Many experienced litigators will be able to tell you at least one story of a deposition that went poorly. Usually it starts out with an opposing attorney who is seeking retribution for something or just wants to prove to their client that they are zealous. The problem with that is that although depositions take place in informal settings, the rules of decorum and professionalism still apply.
Courts will usually sanction attorneys whose conduct during depositions falls short of what is expected of them as professionals. Particularly, courts won’t hesitate to sanction someone who demonstrates a lack of respect for the opposing counsel.
Many courts have imposed sanctions for “snarky” comments that tend to be common in headed depositions, but which are nonetheless below the level of civility expected from attorneys.
For example, in Lucas v. Breg, No. 3:15-CV-00258-BAS-NLS, at *2 (S.D. Cal. May 13, 2016), an attorney was sanctioned by the U.S. District Court for the Southern District of California for certain statements to the opposing counsel during a deposition, statements such as “shame on you,” “it appears you might be hallucinating by positing the possibility that the defendants are going to win this lawsuit,” and “you know, someone apparently didn’t fill you in on who you’re dealing with here.”
The sanctions for such conduct can be severe and even include an order for paying the opposing counsel’s fees or a monetary fine. In more severe situations, even a bar grievance is possible.
Let’s talk about a few useful tips on avoiding any ethical issues and sanctions in connection with depositions.
Always Encourage your Witnesses to Tell the Truth
Disputes commonly arise when a lawyer does an improper job of preparing their witness for the deposition. While preparing witnesses for the questions they will likely be asked during the deposition is no doubt important, most lawyers agree that coaching them is inappropriate.
By coaching we mean preparing witnesses to fabricate responses to anticipated questions, or even instructing them to withhold or alter the truth. This may violate Rule 3.3 of the California Rules of Professional conduct, which will become effective starting with November 1st 2018 and states that a “lawyer shall not … offer evidence that the lawyer knows to be false” and “if a lawyer, the lawyer’s client, or a witness called by the lawyer, has offered material evidence, and the lawyer comes to know of its falsity, the lawyer shall take reasonable remedial measures, including, if necessary, disclosure to the tribunal.” The comments specify that this Rule applies to ancillary proceedings, such as depositions.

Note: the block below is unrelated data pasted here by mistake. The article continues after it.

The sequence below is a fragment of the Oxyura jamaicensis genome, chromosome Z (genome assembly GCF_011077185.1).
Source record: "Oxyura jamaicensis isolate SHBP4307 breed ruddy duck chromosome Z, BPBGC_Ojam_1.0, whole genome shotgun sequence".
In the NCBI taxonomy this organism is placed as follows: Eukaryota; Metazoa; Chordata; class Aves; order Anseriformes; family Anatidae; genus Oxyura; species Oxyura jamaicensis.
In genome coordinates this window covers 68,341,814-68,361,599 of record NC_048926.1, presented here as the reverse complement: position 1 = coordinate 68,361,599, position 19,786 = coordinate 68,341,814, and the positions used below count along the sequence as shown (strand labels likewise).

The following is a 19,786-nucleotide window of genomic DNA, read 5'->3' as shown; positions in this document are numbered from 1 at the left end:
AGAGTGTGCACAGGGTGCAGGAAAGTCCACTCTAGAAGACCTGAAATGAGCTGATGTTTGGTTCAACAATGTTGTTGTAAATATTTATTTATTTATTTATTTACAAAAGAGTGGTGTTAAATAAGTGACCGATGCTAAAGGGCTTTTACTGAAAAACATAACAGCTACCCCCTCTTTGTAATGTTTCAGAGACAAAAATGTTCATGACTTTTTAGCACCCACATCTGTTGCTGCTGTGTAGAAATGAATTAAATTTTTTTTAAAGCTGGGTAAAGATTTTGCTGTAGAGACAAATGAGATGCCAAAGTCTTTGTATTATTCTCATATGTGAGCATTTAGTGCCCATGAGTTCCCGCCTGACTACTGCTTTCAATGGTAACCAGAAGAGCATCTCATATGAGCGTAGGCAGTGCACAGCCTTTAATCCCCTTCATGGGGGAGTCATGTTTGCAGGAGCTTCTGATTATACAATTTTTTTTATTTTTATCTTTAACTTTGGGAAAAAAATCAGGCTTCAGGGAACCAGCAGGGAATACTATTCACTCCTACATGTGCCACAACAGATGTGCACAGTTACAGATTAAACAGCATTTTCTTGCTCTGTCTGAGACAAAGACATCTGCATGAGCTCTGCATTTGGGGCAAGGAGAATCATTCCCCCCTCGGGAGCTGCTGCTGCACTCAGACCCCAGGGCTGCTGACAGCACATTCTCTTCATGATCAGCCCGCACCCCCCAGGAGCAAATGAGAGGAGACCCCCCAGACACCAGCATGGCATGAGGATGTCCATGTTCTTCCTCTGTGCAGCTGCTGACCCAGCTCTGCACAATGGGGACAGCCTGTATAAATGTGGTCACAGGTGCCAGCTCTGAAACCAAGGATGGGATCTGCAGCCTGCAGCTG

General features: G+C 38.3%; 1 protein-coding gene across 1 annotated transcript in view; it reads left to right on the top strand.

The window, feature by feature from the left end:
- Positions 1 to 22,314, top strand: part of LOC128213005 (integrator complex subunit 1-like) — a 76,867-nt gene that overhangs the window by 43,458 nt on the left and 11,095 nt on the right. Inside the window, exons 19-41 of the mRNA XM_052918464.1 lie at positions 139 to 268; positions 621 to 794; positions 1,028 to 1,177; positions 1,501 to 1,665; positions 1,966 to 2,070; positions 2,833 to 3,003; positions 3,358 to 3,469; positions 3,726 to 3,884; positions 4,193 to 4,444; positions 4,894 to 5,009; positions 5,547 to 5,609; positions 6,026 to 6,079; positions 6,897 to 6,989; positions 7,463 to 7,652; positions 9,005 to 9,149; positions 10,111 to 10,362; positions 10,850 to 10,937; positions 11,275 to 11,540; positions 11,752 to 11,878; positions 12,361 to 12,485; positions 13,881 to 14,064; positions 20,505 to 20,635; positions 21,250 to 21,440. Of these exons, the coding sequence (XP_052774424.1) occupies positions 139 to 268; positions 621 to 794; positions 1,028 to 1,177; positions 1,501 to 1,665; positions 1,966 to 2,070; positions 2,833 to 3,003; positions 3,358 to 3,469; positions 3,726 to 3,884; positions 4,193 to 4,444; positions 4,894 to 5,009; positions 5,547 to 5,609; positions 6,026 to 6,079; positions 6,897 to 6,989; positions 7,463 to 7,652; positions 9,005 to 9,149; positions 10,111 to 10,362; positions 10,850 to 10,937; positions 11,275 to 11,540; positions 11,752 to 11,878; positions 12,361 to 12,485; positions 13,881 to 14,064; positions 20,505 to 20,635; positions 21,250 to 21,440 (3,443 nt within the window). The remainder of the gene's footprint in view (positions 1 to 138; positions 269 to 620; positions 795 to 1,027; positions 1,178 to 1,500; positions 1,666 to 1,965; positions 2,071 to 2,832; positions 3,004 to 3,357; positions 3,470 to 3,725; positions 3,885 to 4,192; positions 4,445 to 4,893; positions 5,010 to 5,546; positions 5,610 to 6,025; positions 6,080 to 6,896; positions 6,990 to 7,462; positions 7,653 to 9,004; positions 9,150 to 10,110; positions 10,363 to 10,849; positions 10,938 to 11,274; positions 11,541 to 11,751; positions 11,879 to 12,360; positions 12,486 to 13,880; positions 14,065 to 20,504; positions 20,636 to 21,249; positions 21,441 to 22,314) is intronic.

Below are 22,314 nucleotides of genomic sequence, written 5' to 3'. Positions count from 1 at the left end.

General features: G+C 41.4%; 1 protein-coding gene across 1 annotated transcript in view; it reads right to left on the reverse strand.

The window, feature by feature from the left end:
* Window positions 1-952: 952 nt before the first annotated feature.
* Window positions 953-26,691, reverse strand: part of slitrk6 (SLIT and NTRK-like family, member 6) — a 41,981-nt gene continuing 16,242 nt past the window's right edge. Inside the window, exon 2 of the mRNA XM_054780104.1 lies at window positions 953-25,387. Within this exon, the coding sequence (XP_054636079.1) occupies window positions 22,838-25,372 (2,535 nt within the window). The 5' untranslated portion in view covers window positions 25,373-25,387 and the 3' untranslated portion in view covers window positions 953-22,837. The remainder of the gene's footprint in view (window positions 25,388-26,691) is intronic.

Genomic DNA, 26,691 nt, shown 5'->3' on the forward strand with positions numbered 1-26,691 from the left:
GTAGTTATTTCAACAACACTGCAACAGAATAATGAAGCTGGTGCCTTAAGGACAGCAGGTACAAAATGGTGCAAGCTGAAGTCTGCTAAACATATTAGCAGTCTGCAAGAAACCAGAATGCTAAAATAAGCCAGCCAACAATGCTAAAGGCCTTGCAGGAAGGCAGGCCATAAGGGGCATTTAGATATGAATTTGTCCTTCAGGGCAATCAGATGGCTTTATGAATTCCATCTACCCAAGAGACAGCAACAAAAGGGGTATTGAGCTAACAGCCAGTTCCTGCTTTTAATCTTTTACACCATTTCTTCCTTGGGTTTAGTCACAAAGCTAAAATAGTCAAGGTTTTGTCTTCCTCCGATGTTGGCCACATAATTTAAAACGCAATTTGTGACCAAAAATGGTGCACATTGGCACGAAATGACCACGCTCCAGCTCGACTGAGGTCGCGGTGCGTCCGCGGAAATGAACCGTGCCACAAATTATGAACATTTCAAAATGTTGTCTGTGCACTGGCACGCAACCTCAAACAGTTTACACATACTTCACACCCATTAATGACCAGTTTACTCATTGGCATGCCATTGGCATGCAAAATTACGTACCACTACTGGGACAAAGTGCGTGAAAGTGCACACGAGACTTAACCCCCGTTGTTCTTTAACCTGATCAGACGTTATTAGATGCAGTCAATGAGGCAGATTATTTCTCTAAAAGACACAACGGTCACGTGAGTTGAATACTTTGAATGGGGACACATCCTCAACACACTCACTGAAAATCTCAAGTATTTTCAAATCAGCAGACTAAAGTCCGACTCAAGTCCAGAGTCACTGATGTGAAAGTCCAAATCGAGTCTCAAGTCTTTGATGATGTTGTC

Pay Attention to and Follow the Rules
Civil misconduct is usually regarded as inappropriate in any court, but jurisdiction can vary in regard to whether a host of other conduct is permitted during depositions. Whether a lawyer can confer with the deponent is a gray area issue and some courts don’t allow such conferences while a question is pending.
Lawyers should check their rules of civil procedure, local rules, or standing orders to confirm what is the appropriate conduct for depositions. “Speaking objections,” for example, are a common issue. They involve a lawyer coaching the deponent on hot to answer specific questions or to provide information which basically amounts to testimony being provided by the defending lawyer. These objections are typically improper in federal courts, as Federal Rule of Civil Procedure Rule 30(c)(2) states that “an objection must be stated concisely in a non-argumentative and non-suggestive manner.” State courts will also usually not allow objections that go beyond simply stating the basis for the objection.
Another issue that may be addressed on the local rules is the circumstances in which a lawyer may be allowed to instruct their client to not answer a question. The most situation in which a lawyer might do this is when answering a question would provide privileged information. There are other situations where this might be justifiable, such as when the question is, as the Los Angeles Superior Court’s “Guidelines for Civility in Litigation” puts it, “manifestly irrelevant or calculated to harass.”
A key thing to keep in mind is that although an instruction to not answer may be based on a privilege claim, deponents may be required to answer questions which are relevant to the existence, extent, or waiver of the privilege, like the date of communication, who made the statement, whom it was made to and who else was present, to whom else was the information disclosed, and the statement’s general subject matter, unless this information itself is privileged.
Despite rules which clearly prohibit certain conduct at depositions, many lawyers think that they are merely suggestions or that there won’t be any consequences to breaking those rules, but as recent cases have shown, lawyers who disregard the rules do so at their own risk.